Immediately, upon seeing that this was one of the words on the list, I thought of what my Freshman year was like. It was beautiful, messy, difficult, humorous, lovely, and absolutely chaotic. For today, I thought I would share some of the moments that stand out to me when I look back. When I think of my Freshman year, I don’t think of it as one year- I think of it as three individual parts that created the year. Each part does not feel the same as the others. It’s quite strange in a way, but it’s also kind of nice to be able to pinpoint the moments when things started to change. I’ve also left links to blog posts that I feel show the headspace I was in at the time.
I moved, I started classes, I worked for the custodial department and cleaned bathrooms. I struggled through three of my four classes (I’ve said this before, but oh my goodness my acting class really was my saving grace), which led to me FaceTiming my grandparents for math help and calling my mom in tears because my essays weren’t making sense. I spent my mornings in the library outlining literature on a whiteboard, my afternoons in acting classes and memorizing lines for scene assignments, and my nights trying my best to get a handle on my homework.
Of course, I can’t talk about fall quarter without mentioning that letter. In October, right before my midterms and the week before my birthday, I wrote a letter to the SDA church. I made the (grand) mistake of reading each comment on Facebook after Adventist Today republished it. That week was arguably the worst of my entire school year, mostly because I don’t think anyone can fully prepare themselves for such an influx of criticism from complete strangers. With that said, I am so thankful for the complete strangers who stuck of for me. You did not go unnoticed.
When I think back on fall quarter, I don’t really have the best feelings attached to it. College took a while to adjust to, and I’m glad those months are over. Still, I’m thankful they happened. I met some amazing people at the beginning, and I learned a lot of hard lessons that definitely paid off.
Blog posts that stick out:
Big Fish, Little Fish- The epiphany I had that made the transition from high school to college a little bit easier.
Why I Chose the Major (and minor!) That I Did- The part about my major is especially humorous to look back on now.
To the Seventh Day Adventist Church- I’m still not sure if I’m glad I wrote this or not.
When I think back on winter quarter, many things come to mind- sunflowers, children, ferris wheels, and Oregon. I was lucky enough to work the local theatre’s production of Calendar Girls as a dresser, and that opportunity allowed me to meet so many cool people, and I simply got be in a theatre for much of the time. For that reason, January was an amazing month. A busy one, but an amazing one nonetheless. In winter quarter I also started working with a lot of kids on Saturdays. If you think of VBS but on a weekly basis you’ll get a pretty good idea. I was also in my first college play, called Ferris Wheel, and although it went off to a rocky start, it mellowed down (for the most part), and I’m thankful for the experience. In the middle of February, I went to the KCACTF conference in Oregon. I got to spend a week learning more about theatre and be with people who are inspired by the same things I am. It was truly remarkable experience.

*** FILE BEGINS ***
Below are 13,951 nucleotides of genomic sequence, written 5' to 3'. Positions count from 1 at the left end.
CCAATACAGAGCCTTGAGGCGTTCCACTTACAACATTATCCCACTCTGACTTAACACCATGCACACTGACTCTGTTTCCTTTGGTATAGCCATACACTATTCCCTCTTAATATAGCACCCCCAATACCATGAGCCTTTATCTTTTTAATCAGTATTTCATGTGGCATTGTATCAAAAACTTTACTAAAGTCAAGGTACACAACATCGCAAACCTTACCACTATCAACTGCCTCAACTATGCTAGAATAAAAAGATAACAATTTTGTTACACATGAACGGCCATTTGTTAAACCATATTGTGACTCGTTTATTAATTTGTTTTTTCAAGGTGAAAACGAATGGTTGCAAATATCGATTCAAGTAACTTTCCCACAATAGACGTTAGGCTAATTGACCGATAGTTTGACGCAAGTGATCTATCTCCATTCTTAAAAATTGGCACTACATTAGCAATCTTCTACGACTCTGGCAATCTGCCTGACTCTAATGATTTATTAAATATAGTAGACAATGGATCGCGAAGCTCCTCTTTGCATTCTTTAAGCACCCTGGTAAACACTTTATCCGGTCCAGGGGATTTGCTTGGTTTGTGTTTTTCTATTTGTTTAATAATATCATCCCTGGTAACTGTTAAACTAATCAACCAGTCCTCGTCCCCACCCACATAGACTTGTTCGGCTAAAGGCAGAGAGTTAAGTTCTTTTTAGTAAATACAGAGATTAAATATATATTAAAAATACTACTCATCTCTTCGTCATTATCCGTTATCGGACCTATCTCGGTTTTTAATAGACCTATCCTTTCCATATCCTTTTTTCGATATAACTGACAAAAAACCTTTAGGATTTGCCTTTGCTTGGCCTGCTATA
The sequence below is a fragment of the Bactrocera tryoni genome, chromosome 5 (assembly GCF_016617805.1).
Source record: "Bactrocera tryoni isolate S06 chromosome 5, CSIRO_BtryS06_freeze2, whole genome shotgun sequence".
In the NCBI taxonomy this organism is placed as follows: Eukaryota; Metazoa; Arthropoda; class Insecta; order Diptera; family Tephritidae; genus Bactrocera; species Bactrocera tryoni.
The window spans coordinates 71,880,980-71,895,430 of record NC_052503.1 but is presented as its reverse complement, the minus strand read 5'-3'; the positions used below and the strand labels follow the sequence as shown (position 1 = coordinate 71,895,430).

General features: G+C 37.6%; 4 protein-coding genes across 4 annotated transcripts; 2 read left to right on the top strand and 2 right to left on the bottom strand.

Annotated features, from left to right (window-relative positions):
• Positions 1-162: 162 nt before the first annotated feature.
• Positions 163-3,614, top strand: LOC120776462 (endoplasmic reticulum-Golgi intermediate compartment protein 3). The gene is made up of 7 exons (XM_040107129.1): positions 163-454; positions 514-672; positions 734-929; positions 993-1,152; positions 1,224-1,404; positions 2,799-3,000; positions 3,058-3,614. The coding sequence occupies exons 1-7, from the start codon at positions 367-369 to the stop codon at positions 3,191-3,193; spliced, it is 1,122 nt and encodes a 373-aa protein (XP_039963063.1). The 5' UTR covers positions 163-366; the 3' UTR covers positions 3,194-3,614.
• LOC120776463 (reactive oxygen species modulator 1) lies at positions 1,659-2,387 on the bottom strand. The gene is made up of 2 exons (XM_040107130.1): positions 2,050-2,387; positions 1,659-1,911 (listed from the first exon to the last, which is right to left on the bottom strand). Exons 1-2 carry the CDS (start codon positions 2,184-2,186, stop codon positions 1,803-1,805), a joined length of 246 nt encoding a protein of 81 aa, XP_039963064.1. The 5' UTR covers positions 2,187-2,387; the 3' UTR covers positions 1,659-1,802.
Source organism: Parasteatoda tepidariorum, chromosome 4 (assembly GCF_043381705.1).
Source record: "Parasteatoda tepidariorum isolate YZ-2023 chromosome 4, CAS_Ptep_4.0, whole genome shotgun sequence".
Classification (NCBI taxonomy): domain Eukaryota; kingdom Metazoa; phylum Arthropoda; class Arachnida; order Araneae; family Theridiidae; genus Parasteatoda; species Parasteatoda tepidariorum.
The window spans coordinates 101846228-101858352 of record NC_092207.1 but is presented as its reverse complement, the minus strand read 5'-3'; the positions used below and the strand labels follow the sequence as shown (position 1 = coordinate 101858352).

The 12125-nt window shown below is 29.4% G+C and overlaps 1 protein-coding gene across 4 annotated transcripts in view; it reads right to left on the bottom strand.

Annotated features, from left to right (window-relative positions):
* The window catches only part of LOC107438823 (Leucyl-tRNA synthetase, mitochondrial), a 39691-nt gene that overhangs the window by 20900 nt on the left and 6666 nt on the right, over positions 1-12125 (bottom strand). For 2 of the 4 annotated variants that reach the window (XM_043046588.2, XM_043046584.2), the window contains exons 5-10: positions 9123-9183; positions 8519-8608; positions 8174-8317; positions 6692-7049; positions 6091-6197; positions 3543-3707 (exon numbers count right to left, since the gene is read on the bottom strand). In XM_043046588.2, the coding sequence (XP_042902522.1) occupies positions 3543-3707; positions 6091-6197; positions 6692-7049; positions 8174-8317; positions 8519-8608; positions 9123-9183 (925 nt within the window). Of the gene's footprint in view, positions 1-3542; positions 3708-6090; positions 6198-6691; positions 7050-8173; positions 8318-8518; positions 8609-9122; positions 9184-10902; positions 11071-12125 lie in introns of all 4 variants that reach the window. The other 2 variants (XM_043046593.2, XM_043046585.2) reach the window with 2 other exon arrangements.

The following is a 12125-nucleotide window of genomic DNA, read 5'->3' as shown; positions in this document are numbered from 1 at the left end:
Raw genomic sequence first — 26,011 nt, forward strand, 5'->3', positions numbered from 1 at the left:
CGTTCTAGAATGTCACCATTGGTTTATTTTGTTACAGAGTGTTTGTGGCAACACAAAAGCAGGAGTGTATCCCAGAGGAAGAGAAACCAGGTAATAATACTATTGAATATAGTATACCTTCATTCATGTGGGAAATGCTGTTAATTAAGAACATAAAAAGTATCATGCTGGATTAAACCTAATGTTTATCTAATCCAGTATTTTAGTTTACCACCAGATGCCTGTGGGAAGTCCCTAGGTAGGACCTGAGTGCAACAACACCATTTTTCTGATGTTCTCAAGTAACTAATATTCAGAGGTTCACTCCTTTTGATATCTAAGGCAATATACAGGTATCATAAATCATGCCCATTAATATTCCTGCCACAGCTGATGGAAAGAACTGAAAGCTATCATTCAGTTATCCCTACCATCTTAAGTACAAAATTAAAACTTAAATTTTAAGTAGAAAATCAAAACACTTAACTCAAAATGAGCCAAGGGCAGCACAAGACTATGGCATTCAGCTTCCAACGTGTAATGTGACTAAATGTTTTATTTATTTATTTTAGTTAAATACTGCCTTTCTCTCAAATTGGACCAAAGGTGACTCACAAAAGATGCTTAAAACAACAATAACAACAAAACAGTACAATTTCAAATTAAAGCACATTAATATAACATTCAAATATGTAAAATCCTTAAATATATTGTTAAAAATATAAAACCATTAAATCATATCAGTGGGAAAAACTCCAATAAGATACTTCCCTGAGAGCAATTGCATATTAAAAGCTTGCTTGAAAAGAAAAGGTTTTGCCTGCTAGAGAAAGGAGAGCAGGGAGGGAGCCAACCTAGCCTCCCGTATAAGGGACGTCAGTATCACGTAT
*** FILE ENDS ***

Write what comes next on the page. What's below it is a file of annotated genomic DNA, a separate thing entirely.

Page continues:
Throughout winter quarter, I was with people I loved, and I started to settle into a group of people that I love. I laughed a lot, and when I think back on this quarter I always do so with happiness.
Blog Posts that stick out:
Why I Changed My Major- Haha. Yeah… This is also pretty funny now.
Detox Tea Talk: January 2019- Wherein I discuss the business that was January.
Detox Tea Talk: February 2019- Wherein I discuss the business that was February.
If one thing continues to stick out from this year, it’s A Wrinkle in Time. I know I’ve officially said goodbye to it now, so I’ll try to keep this part brief. All I’ll say is that, had it not been for AWIT, spring quarter would have been completely different. Through the play, I connected with people who I didn’t know very well (if at all) at the beginning, and I can’t possibly be thankful enough. During the rehearsal season and then the run of performances, AWIT was basically the only thing I thought of. Still, I had other classes. I learned how to clearly articulate my problems with the United States in my privilege and oppression class, how to explain how media affects society in my communication and languages class, and that I’m pretty darn guarded and afraid of true vulnerability in my acting class. I also wrote a ten page paper on how drama therapy can help children cope with trauma for research writing. I was pretty busy.
After AWIT ended, my life quieted down quite a bit- aside from a scene assignment that controlled my brain for the remaining weeks. But on the whole everything got pretty quiet. I went on a lot of walks, got up early (5:30 a.m.) to study in a bakery, and started writing a little bit more. This quarter was definitely my favorite, and it is what is making me miss Washington so much right now. The people I got to know are so wonderful, and I miss them dearly. Still, to take my own advice, it’s good to miss people. It means you love and you are loved, and those are never bad things.
Blog posts that stick out:
Claira Changed Her Major Again- Oh goodness. I’m really thankful I (finally) found my academic home.
Space- My goodbye to A Wrinkle in Time
Hands- A poem that summarizes my entire Freshman year, really, but especially spring quarter.